To answer this question, Father Barron cited his predecessor, Monsignor Reynold Hillenbrand, who served as Mundelein’s rector from 1936-1944, and was committed to beauty and participation in the liturgy as being intimately connected to service of the poor.
Monsignor Hillenbrand wanted priests to “see beyond their comfortable parishes … to see the suffering of the world”; he wanted priests who would not simply be, but also act, and in the liturgy God “has given us not only divine life, but new powers to act divinely,” Father Barron observed.
“What makes the divine life available are the Incarnation and the Cross, and this is precisely why the Mass is so central in the communication of the divine life,” Father Barron said.
“The Mystical Body at prayer (the liturgy) gives rise to and informs the Mystical Body bringing redemption to the world (social justice).” Therefore, in order to serve the poor, more is required than human action alone, he said. Again, quoting Hillenbrand: “... we must bring the effects of the altar to them.”
It would be a mistake, Father Barron concluded, to segregate those who “fuss about rubrics” and those who “take to the streets and work for the poor.” Instead, he recommended seeing them as working together, where a unified Mystical Body worships and allows the liturgy to lead to a passion for the poor.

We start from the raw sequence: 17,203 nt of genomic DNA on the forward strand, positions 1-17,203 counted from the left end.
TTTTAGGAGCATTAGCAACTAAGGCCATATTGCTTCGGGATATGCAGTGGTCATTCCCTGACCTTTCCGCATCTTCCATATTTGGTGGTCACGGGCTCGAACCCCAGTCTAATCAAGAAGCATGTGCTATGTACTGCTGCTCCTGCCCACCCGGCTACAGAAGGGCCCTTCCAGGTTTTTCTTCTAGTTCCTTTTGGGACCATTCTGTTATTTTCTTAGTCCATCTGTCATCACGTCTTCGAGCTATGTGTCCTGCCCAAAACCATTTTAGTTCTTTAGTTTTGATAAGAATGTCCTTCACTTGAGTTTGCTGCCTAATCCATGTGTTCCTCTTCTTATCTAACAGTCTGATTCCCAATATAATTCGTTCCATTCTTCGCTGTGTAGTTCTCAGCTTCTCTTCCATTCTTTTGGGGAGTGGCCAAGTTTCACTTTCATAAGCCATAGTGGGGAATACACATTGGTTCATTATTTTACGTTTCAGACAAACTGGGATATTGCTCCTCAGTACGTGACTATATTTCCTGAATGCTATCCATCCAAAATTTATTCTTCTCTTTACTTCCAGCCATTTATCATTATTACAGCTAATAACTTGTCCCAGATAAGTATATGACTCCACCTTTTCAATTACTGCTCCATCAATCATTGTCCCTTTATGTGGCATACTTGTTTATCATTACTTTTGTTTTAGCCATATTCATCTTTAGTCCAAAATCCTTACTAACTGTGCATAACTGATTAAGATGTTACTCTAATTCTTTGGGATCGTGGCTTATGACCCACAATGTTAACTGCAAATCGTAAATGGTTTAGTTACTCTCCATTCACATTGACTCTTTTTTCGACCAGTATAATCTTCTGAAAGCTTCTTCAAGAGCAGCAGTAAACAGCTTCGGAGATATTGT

Father Barron’s address to the students and faculty was reported in The Tidings, the newsletter of the Liturgical Institute, which is part of the University of Saint Mary of the Lake.
The United States bishops have designated as a national shrine the former John Paul II Cultural Center in Washington, DC. It is now the Saint John Paul II National Shrine, as announced by Nashville Archbishop Joseph Kurtz, president of the US Conference of Catholic Bishops.
“This national shrine is truly America’s fitting tribute and remembrance of his legacy,” said Archbishop Kurtz, who signed a March 19 decree recognizing it as a national shrine
The original Cultural Center was acquired by the Knights of Columbus in 2011 to create a memorial to the Polish pope and to teach about his contributions to the Church and society. It was then designated a local shrine, the Blessed John Paul II Shrine; and it hosts an important relic of the saint: a vial of his blood given to the Knights of Columbus by Cardinal Stanislaw Dziwisz of Krakow, Pope John Paul’s longtime personal secretary.
Carl Anderson, head of the Knights of Columbus, said that Pope John Paul II “shaped an entire generation of Catholics,” and that the shrine will serve as a reminder of his saintly life and “his call to holiness for each of us.”
“This shrine gives us the opportunity and privilege of continuing Pope John Paul II’s mission of the new evangelization for future generations of Catholics and we gladly accept it,” Anderson said.
The Saint John Paul II National Shrine will mark its namesake’s canonization on April 27 with liturgical celebrations, a reception, and a gathering for young people. The shrine’s main floor will be converted to a church, and its chapel will serve as a reliquary chapel. Both places of worship will have mosaics from floor to ceiling.
Source: Catholic News Agency